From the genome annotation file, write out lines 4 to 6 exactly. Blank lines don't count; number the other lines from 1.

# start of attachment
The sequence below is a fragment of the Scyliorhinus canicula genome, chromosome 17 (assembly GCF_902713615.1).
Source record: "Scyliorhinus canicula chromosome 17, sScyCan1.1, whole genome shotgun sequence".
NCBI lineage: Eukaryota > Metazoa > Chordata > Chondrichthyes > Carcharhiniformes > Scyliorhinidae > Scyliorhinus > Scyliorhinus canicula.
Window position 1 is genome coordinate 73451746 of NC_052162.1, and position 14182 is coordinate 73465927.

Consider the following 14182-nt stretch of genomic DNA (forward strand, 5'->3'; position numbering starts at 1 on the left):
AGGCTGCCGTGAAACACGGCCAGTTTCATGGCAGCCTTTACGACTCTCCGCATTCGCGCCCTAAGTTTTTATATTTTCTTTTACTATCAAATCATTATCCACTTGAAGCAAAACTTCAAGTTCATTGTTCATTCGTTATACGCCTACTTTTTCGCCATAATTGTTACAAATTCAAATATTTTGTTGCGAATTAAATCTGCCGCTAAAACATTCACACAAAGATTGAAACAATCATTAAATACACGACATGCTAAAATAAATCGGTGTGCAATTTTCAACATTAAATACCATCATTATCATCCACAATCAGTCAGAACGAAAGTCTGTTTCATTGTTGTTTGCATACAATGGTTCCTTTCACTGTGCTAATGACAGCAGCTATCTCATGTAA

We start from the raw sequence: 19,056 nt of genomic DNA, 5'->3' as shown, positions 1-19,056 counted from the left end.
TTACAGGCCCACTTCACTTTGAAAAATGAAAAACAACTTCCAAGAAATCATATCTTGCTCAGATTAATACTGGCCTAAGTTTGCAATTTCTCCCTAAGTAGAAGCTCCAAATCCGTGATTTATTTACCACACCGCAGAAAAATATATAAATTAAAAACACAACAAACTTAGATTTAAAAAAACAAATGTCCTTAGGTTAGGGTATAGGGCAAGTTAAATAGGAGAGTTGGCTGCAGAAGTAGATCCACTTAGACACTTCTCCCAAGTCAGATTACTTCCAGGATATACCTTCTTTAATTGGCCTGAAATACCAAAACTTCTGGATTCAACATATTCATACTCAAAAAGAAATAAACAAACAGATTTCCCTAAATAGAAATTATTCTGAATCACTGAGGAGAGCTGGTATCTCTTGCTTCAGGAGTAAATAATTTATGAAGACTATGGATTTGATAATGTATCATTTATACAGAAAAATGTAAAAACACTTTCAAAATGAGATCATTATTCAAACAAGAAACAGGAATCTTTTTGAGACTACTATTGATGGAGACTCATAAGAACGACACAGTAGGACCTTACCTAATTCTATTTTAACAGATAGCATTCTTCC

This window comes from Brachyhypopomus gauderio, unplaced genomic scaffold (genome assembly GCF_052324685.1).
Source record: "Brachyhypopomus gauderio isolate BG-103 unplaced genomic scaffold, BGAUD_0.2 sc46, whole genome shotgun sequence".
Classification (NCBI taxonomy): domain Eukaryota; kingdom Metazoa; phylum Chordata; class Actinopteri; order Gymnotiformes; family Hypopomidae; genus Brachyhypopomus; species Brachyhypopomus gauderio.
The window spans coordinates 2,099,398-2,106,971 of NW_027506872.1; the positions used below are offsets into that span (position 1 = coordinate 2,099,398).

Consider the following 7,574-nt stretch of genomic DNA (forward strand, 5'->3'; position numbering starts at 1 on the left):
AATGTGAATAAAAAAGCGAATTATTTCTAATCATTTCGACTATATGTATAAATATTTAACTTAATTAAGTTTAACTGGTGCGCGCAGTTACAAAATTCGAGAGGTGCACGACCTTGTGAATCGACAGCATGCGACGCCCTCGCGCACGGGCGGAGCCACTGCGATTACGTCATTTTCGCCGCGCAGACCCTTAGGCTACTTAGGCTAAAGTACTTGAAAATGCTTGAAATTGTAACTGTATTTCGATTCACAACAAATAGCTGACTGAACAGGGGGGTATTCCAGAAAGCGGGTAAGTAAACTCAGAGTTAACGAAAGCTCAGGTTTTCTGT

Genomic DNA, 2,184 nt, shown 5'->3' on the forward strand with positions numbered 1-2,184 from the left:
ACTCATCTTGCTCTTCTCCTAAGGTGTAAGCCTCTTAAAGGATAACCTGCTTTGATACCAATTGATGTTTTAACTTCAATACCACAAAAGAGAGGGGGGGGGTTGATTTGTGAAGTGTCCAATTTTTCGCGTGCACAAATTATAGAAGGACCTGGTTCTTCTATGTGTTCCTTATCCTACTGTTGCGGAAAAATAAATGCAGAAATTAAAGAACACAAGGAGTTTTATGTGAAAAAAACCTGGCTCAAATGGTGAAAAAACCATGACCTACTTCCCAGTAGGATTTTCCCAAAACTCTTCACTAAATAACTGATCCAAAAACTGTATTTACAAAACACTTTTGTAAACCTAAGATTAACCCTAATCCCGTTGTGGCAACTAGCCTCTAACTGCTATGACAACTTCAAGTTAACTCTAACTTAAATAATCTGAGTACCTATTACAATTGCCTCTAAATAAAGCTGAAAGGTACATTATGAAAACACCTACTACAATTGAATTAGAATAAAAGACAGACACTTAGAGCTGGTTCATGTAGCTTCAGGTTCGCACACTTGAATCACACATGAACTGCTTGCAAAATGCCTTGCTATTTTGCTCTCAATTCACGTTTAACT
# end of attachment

Window position 1 is genome coordinate 73451746 of NC_052162.1, and position 14182 is coordinate 73465927.

Consider the following 14182-nt stretch of genomic DNA (forward strand, 5'->3'; position numbering starts at 1 on the left):
AGGCTGCCGTGAAACACGGCCAGTTTCATGGCAGCCTTTACGACTCTCCGCATTCGCGCCCTAAGTTTTTATATTTTCTTTTACTATCAAATCATTATCCACTTGAAGCAAAACTTCAAGTTCATTGTTCATTCGTTATACGCCTACTTTTTCGCCATAATTGTTACAAATTCAAATATTTTGTTGCGAATTAAATCTGCCGCTAAAACATTCACACAAAGATTGAAACAATCATTAAATACACGACATGCTAAAATAAATCGGTGTGCAATTTTCAACATTAAATACCATCATTATCATCCACAATCAGTCAGAACGAAAGTCTGTTTCATTGTTGTTTGCATACAATGGTTCCTTTCACTGTGCTAATGACAGCAGCTATCTCATGTAA